The recent stock market volatility in Asia, particularly in China, is a boon to the private equity secondaries market in the long term, argues an investor.
Secondaries investors believe that volatility will further delay time to exits for portfolio companies, leading limited partners to become more frustrated with their investments and more willing to sell.
“This volatility will likely create more opportunities in the next few years,” said one secondaries investor based at a firm in New York, which also has offices in Europe and in Asia. “Any uncertainty creates fear or questionable decision-making, which creates secondaries opportunities.”
For now, there are some attractive deals in China and Asia in general, but they remain few and far between.
Some of the missing elements for a viable secondaries market in Asia include a mature primary private equity market, older funds and LPs wanting to sell. Attractive markets include emerging markets such as China, India, and smaller countries such as Vietnam and Indonesia, where opportunities are mainly focused on growth capital, while in Japan, Australia, New Zealand and Korea, private equity is a bit more established and is mostly focused on buyouts.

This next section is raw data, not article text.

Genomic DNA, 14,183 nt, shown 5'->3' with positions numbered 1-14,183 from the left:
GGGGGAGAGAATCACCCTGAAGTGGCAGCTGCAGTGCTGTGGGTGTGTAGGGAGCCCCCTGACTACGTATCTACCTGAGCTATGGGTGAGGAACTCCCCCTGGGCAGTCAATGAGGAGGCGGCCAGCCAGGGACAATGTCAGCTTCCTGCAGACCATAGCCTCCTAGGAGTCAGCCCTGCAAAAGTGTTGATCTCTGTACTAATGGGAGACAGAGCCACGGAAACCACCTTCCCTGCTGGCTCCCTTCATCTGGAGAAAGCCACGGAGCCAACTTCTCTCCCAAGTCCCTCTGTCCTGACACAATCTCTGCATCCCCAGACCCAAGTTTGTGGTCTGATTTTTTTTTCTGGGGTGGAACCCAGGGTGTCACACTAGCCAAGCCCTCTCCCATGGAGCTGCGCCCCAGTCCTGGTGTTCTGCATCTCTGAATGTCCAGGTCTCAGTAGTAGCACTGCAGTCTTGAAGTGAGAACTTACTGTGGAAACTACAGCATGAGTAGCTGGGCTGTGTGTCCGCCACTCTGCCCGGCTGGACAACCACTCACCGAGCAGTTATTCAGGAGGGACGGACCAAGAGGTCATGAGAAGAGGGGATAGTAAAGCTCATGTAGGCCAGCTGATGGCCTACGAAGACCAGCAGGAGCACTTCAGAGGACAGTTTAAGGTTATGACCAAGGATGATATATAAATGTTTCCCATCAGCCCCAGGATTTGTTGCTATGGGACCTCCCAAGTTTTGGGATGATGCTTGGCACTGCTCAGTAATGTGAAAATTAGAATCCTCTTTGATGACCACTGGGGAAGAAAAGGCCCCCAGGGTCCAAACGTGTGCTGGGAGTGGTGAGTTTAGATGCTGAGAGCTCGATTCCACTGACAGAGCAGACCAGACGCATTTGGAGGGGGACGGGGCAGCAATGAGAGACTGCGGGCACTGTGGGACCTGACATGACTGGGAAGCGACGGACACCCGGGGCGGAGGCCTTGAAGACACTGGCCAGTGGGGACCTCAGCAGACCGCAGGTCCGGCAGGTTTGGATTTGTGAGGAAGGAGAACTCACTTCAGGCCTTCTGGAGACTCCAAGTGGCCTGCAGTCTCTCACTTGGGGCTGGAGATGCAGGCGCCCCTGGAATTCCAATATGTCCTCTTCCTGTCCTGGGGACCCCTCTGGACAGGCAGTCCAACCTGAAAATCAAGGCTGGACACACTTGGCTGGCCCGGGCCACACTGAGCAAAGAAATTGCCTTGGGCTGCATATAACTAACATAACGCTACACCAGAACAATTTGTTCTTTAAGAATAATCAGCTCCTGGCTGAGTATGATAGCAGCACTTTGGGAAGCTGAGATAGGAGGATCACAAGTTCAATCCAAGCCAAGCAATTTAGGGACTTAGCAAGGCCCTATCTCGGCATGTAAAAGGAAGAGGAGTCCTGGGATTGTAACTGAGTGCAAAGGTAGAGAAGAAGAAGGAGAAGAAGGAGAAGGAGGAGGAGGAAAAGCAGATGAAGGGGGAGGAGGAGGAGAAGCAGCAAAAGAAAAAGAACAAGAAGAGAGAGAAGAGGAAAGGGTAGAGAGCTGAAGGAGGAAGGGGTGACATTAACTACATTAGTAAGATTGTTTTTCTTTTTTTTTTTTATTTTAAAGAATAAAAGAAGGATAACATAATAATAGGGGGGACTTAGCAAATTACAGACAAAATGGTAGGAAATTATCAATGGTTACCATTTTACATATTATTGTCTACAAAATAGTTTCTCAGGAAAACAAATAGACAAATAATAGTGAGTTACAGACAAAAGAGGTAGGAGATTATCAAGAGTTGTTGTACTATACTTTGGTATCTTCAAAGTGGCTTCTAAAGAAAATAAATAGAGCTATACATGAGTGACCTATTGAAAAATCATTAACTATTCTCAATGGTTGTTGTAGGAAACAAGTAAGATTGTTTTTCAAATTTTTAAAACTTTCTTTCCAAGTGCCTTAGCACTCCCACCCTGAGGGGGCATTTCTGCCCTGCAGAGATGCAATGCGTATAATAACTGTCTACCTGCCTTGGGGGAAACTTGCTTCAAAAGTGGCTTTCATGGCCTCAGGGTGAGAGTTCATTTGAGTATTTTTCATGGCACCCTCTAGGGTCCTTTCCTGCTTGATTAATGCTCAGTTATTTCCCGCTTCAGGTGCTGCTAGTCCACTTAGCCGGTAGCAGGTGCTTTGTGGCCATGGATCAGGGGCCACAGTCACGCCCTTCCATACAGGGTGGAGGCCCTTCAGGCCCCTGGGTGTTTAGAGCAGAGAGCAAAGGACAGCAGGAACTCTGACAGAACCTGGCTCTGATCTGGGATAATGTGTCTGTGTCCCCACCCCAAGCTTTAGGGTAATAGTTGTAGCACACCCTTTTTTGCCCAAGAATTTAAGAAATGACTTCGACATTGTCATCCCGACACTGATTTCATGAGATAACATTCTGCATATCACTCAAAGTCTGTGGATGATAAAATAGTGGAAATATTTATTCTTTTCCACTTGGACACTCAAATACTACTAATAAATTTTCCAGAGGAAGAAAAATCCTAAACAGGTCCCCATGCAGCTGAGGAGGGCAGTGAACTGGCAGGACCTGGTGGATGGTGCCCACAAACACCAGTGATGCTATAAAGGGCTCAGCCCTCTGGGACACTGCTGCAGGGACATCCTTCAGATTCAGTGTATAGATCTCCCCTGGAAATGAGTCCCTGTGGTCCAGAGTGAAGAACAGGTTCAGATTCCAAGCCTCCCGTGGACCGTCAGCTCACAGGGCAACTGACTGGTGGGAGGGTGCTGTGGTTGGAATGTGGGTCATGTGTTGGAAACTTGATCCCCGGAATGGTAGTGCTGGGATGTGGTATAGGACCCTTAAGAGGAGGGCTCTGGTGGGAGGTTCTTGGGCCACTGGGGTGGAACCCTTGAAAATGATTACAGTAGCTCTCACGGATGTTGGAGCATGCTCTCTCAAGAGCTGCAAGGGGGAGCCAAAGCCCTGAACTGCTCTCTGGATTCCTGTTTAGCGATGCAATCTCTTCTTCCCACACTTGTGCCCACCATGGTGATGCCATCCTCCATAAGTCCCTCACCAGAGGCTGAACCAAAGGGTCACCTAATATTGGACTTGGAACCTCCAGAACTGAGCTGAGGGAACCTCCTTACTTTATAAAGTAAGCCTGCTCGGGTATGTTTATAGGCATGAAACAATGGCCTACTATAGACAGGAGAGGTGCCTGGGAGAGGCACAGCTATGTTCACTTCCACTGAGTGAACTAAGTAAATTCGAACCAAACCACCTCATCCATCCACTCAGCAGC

Asian secondaries’ other challenges include the difficulty of obtaining reliable data on funds and on portfolio companies. Having a presence on the ground that understands cultural, legal and political specificities is also important.
“We think Asian secondaries is a growth area,” the investor said. “Asian private equity on a secondaries basis is very interesting, but you need boots on the ground.”
For now, volatility has impacted some deals. As in the US, some transactions were derailed when a potential buyer reassessed an investment and thought it was no longer worth what it had initially agreed to.
“In the short term, volatility could disrupt some exits,” the investor said, adding the firm was about to purchase two Asian fund interests but that the value of one of them was highly dependent on a portfolio company going public in the next couple of months. With that perspective less likely after the heightened volatility, the investor decided to drop his offer on that fund stake and to purchase only the other one that did not depend so much on the public markets as an exit strategy.
He added that family-run companies needing to address succession will be another major driver of secondaries direct opportunities in the future, but generally speaking, sellers of Asian fund stakes are non-Asian LPs.
“We’re seeing much more from foreign LPs selling Asian assets,” he said, noting that he has bought assets from a German institution and from a family office based in Panama. LPs typically want to sell because of low distributions. “The LP community in Asia is more international than local.”